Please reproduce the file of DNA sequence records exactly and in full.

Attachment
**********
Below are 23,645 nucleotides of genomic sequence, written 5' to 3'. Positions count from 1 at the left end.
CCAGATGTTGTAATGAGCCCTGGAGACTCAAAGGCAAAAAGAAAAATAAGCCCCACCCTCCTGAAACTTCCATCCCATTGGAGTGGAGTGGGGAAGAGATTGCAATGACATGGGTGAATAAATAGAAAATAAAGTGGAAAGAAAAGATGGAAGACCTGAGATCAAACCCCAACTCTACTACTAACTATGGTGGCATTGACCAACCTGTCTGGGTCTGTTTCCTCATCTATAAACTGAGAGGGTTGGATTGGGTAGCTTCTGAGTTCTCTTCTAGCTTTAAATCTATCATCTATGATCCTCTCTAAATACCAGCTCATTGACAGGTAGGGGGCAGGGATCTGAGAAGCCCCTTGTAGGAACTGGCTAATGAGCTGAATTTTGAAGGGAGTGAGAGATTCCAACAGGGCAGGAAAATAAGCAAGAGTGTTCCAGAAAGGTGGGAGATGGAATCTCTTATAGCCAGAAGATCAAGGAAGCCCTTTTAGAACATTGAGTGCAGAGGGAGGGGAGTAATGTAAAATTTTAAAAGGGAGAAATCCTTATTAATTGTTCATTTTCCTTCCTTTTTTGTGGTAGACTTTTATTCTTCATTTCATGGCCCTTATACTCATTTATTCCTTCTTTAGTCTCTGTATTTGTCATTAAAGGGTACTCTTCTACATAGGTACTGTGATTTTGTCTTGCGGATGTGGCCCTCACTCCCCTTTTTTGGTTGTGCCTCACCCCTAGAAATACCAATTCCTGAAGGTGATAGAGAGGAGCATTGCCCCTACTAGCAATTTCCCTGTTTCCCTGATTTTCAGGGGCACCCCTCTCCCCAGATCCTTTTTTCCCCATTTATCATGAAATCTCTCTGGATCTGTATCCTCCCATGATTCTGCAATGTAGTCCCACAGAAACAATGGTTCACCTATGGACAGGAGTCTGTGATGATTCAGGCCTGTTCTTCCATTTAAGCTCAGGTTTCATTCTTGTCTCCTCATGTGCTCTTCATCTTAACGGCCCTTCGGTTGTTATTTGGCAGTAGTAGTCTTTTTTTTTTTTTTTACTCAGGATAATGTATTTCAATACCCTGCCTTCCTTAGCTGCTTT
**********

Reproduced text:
Below are 23,645 nucleotides of genomic sequence, written 5' to 3'. Positions count from 1 at the left end.
CCAGATGTTGTAATGAGCCCTGGAGACTCAAAGGCAAAAAGAAAAATAAGCCCCACCCTCCTGAAACTTCCATCCCATTGGAGTGGAGTGGGGAAGAGATTGCAATGACATGGGTGAATAAATAGAAAATAAAGTGGAAAGAAAAGATGGAAGACCTGAGATCAAACCCCAACTCTACTACTAACTATGGTGGCATTGACCAACCTGTCTGGGTCTGTTTCCTCATCTATAAACTGAGAGGGTTGGATTGGGTAGCTTCTGAGTTCTCTTCTAGCTTTAAATCTATCATCTATGATCCTCTCTAAATACCAGCTCATTGACAGGTAGGGGGCAGGGATCTGAGAAGCCCCTTGTAGGAACTGGCTAATGAGCTGAATTTTGAAGGGAGTGAGAGATTCCAACAGGGCAGGAAAATAAGCAAGAGTGTTCCAGAAAGGTGGGAGATGGAATCTCTTATAGCCAGAAGATCAAGGAAGCCCTTTTAGAACATTGAGTGCAGAGGGAGGGGAGTAATGTAAAATTTTAAAAGGGAGAAATCCTTATTAATTGTTCATTTTCCTTCCTTTTTTGTGGTAGACTTTTATTCTTCATTTCATGGCCCTTATACTCATTTATTCCTTCTTTAGTCTCTGTATTTGTCATTAAAGGGTACTCTTCTACATAGGTACTGTGATTTTGTCTTGCGGATGTGGCCCTCACTCCCCTTTTTTGGTTGTGCCTCACCCCTAGAAATACCAATTCCTGAAGGTGATAGAGAGGAGCATTGCCCCTACTAGCAATTTCCCTGTTTCCCTGATTTTCAGGGGCACCCCTCTCCCCAGATCCTTTTTTCCCCATTTATCATGAAATCTCTCTGGATCTGTATCCTCCCATGATTCTGCAATGTAGTCCCACAGAAACAATGGTTCACCTATGGACAGGAGTCTGTGATGATTCAGGCCTGTTCTTCCATTTAAGCTCAGGTTTCATTCTTGTCTCCTCATGTGCTCTTCATCTTAACGGCCCTTCGGTTGTTATTTGGCAGTAGTAGTCTTTTTTTTTTTTTTTACTCAGGATAATGTATTTCAATACCCTGCCTTCCTTAGCTGCTTT